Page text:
Shut down Lynas plant immediately, Harapan gov't urged

Modified 12 Nov 2018, 8:43 am

Anti-Lynas group Save Malaysia Stop Lynas (SMSL) has called on the Pakatan Harapan government to immediately shut down the Australian-owned Lynas rare earth refinery plant in Gebeng, Kuantan.

In a statement after a public meeting held by the Lynas Review Committee in Kuantan, SMSL said that the citizens have demanded the shutdown of Lynas, which was evident by the presence of about 600 people at the meeting.

"Over 600 people who packed the venue were clearly eager to send strong messages to the Pakatan government.

“The people have spoken. We voted for PH because we want a safe and clean future. We appreciate the challenges the new government is facing in trying to manage this toxic saga created by the previous government.

"However, as taxpayers and citizens of Malaysia, we call on the government to shut down Lynas now,” said SMSL chairperson Tan Bun Teet.

SMSL, which has been campaigning against the operation of the plant since 2011, said that several court cases have been initiated to stop the then-Najib government from issuing Lynas Corporation the licence to operate and leave massive amounts of waste contaminated with radioactive materials.

These include thorium and uranium, and hazardous substances like arsenic, cadmium, chromium and lead as well as chemicals from its refinery plant using ore concentrates from its Australian mine.

SMSL legal adviser Hon Kai Ping claimed that Lynas had breached its licensing conditions in many ways and there has been no subsequent action from the regulators.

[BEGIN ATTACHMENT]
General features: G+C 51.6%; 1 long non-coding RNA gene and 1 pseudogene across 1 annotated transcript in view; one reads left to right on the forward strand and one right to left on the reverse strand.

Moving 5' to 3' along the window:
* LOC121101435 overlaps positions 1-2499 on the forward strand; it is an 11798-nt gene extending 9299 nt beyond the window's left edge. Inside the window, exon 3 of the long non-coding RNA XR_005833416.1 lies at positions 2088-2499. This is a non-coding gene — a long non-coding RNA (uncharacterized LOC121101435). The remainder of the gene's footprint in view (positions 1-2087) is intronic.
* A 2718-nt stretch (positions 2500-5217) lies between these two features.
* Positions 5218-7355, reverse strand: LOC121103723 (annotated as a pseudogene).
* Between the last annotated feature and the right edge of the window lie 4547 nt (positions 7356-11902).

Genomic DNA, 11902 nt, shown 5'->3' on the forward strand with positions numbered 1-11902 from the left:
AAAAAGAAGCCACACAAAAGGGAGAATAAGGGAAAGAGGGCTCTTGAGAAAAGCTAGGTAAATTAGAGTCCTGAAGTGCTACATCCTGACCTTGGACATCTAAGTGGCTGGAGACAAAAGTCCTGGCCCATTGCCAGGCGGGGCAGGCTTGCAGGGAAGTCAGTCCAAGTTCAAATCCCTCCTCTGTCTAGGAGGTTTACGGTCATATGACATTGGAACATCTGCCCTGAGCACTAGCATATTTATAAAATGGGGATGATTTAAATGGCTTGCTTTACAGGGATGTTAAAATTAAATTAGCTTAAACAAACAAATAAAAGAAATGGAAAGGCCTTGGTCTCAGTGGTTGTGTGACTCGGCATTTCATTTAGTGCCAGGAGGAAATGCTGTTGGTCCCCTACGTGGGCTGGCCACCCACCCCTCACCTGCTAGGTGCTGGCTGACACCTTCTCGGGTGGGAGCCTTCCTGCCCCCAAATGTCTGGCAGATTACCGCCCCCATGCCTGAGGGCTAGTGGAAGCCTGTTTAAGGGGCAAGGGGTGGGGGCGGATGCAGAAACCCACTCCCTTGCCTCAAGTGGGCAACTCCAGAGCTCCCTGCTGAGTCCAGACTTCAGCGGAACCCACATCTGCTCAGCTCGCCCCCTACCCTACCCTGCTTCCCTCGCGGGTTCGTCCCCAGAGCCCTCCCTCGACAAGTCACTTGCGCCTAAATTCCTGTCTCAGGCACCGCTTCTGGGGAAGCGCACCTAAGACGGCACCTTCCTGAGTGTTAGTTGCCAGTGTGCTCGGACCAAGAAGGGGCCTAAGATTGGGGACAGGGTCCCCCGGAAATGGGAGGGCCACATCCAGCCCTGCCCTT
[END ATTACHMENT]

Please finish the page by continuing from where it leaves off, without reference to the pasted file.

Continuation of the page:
"Lynas has instead acted against the interests of our country and the public by facilitating and aiding a foreign company in its wrongdoings.

"There is no justification at all to keep Lynas operating to produce more waste and posing more dangers to the country," said Hon.

SMSL said Lynas’ water leached purification residue (WLP) waste has radioactivity of close to 8Bq/g, according to a 2014 UKM research findings, eight times higher than the regulatory exemption limit.

"According to a Department of Environment document, over 450 kilo-tonne of WLP waste is now stored next to the refinery plant in dams lined only with thin HDPE (high-density polyethylene) plastic.

"If this is the Lynas’ international safe standard of waste management, then we are doomed," said Tan.

It said that Lynas has proposed to turn its wastes into various commercial products – from building and road paving materials to a soil filler known as Condisoil.

It added that all of the proposed diluted products by Lynas, when released to the market, will almost certainly exceed the 1mSv/year cumulative dose limit, posing serious health and environmental risks to the whole country.

“The toxic legacy of Bukit Merah was created from monazite from our domestic tin tailing.

"Malaysia has been and will remain a laughing stock in the eyes of the international community by accepting such a raw deal from Lynas, where we ended up with its wastes and pollution.

"How can this be compatible with PH’s manifesto to facilitate a sustainable development pathway for Malaysia?” said Tan.

During the public hearing yesterday, Lynas said that it is prepared to abide by all regulations to ensure that its operations are safe and do not pose a public health risk.

The company’s radiation safety division manager Ismail Bahari said Lynas has always abided by the licensing conditions imposed by the authorities and it is staffed with experts who monitor the refinery's operations.

“Lynas is monitored and regulated by government agencies.

“All our experts will ensure that Lynas always abides by its licensing conditions, and to date, Lynas has fulfilled on the licensing conditions imposed,” he said.

Meanwhile, Pahang Department of Environment (DOE) director Rosli Zul said in his presentation that Lynas had indeed followed rules imposed by authorities since it began operations.